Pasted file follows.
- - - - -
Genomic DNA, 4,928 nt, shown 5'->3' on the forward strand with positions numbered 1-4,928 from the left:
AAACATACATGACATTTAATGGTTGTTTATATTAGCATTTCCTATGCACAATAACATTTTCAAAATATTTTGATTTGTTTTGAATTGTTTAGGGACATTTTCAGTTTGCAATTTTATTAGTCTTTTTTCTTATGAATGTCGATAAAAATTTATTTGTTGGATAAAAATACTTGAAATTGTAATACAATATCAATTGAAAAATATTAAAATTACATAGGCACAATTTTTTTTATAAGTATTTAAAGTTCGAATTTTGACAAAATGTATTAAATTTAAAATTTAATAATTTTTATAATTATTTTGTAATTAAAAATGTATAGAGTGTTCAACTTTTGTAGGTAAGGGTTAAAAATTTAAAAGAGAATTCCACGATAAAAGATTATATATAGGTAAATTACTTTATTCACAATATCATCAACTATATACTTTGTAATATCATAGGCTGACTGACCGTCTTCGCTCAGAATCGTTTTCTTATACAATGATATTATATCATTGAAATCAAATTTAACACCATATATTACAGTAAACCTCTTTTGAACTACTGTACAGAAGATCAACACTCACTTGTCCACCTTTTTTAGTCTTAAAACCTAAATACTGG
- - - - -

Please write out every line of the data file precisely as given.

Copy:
Genomic DNA, 4,928 nt, shown 5'->3' on the forward strand with positions numbered 1-4,928 from the left:
AAACATACATGACATTTAATGGTTGTTTATATTAGCATTTCCTATGCACAATAACATTTTCAAAATATTTTGATTTGTTTTGAATTGTTTAGGGACATTTTCAGTTTGCAATTTTATTAGTCTTTTTTCTTATGAATGTCGATAAAAATTTATTTGTTGGATAAAAATACTTGAAATTGTAATACAATATCAATTGAAAAATATTAAAATTACATAGGCACAATTTTTTTTATAAGTATTTAAAGTTCGAATTTTGACAAAATGTATTAAATTTAAAATTTAATAATTTTTATAATTATTTTGTAATTAAAAATGTATAGAGTGTTCAACTTTTGTAGGTAAGGGTTAAAAATTTAAAAGAGAATTCCACGATAAAAGATTATATATAGGTAAATTACTTTATTCACAATATCATCAACTATATACTTTGTAATATCATAGGCTGACTGACCGTCTTCGCTCAGAATCGTTTTCTTATACAATGATATTATATCATTGAAATCAAATTTAACACCATATATTACAGTAAACCTCTTTTGAACTACTGTACAGAAGATCAACACTCACTTGTCCACCTTTTTTAGTCTTAAAACCTAAATACTGG